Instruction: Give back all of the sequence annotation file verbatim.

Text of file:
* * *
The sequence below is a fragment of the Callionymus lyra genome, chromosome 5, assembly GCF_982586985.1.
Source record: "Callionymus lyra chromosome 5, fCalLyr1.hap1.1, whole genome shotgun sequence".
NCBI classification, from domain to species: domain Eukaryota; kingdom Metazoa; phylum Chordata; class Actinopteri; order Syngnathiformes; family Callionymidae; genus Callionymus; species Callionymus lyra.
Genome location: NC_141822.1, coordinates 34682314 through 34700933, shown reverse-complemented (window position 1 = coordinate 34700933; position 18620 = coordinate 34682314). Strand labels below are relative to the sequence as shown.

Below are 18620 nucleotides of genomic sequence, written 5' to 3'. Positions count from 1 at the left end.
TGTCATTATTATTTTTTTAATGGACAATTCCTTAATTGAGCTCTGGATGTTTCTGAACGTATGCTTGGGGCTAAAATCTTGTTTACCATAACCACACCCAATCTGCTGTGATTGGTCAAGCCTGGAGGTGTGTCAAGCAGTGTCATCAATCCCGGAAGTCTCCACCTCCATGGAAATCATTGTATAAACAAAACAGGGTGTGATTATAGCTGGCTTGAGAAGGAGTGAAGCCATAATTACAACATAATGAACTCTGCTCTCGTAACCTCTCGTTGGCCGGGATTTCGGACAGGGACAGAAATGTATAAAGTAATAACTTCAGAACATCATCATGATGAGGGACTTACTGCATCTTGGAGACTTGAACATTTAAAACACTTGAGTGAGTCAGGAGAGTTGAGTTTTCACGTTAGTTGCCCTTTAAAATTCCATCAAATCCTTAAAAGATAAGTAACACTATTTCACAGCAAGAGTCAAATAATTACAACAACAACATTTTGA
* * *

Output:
The sequence below is a fragment of the Callionymus lyra genome, chromosome 5, assembly GCF_982586985.1.
Source record: "Callionymus lyra chromosome 5, fCalLyr1.hap1.1, whole genome shotgun sequence".
NCBI classification, from domain to species: domain Eukaryota; kingdom Metazoa; phylum Chordata; class Actinopteri; order Syngnathiformes; family Callionymidae; genus Callionymus; species Callionymus lyra.
Genome location: NC_141822.1, coordinates 34682314 through 34700933, shown reverse-complemented (window position 1 = coordinate 34700933; position 18620 = coordinate 34682314). Strand labels below are relative to the sequence as shown.

Below are 18620 nucleotides of genomic sequence, written 5' to 3'. Positions count from 1 at the left end.
TGTCATTATTATTTTTTTAATGGACAATTCCTTAATTGAGCTCTGGATGTTTCTGAACGTATGCTTGGGGCTAAAATCTTGTTTACCATAACCACACCCAATCTGCTGTGATTGGTCAAGCCTGGAGGTGTGTCAAGCAGTGTCATCAATCCCGGAAGTCTCCACCTCCATGGAAATCATTGTATAAACAAAACAGGGTGTGATTATAGCTGGCTTGAGAAGGAGTGAAGCCATAATTACAACATAATGAACTCTGCTCTCGTAACCTCTCGTTGGCCGGGATTTCGGACAGGGACAGAAATGTATAAAGTAATAACTTCAGAACATCATCATGATGAGGGACTTACTGCATCTTGGAGACTTGAACATTTAAAACACTTGAGTGAGTCAGGAGAGTTGAGTTTTCACGTTAGTTGCCCTTTAAAATTCCATCAAATCCTTAAAAGATAAGTAACACTATTTCACAGCAAGAGTCAAATAATTACAACAACAACATTTTGA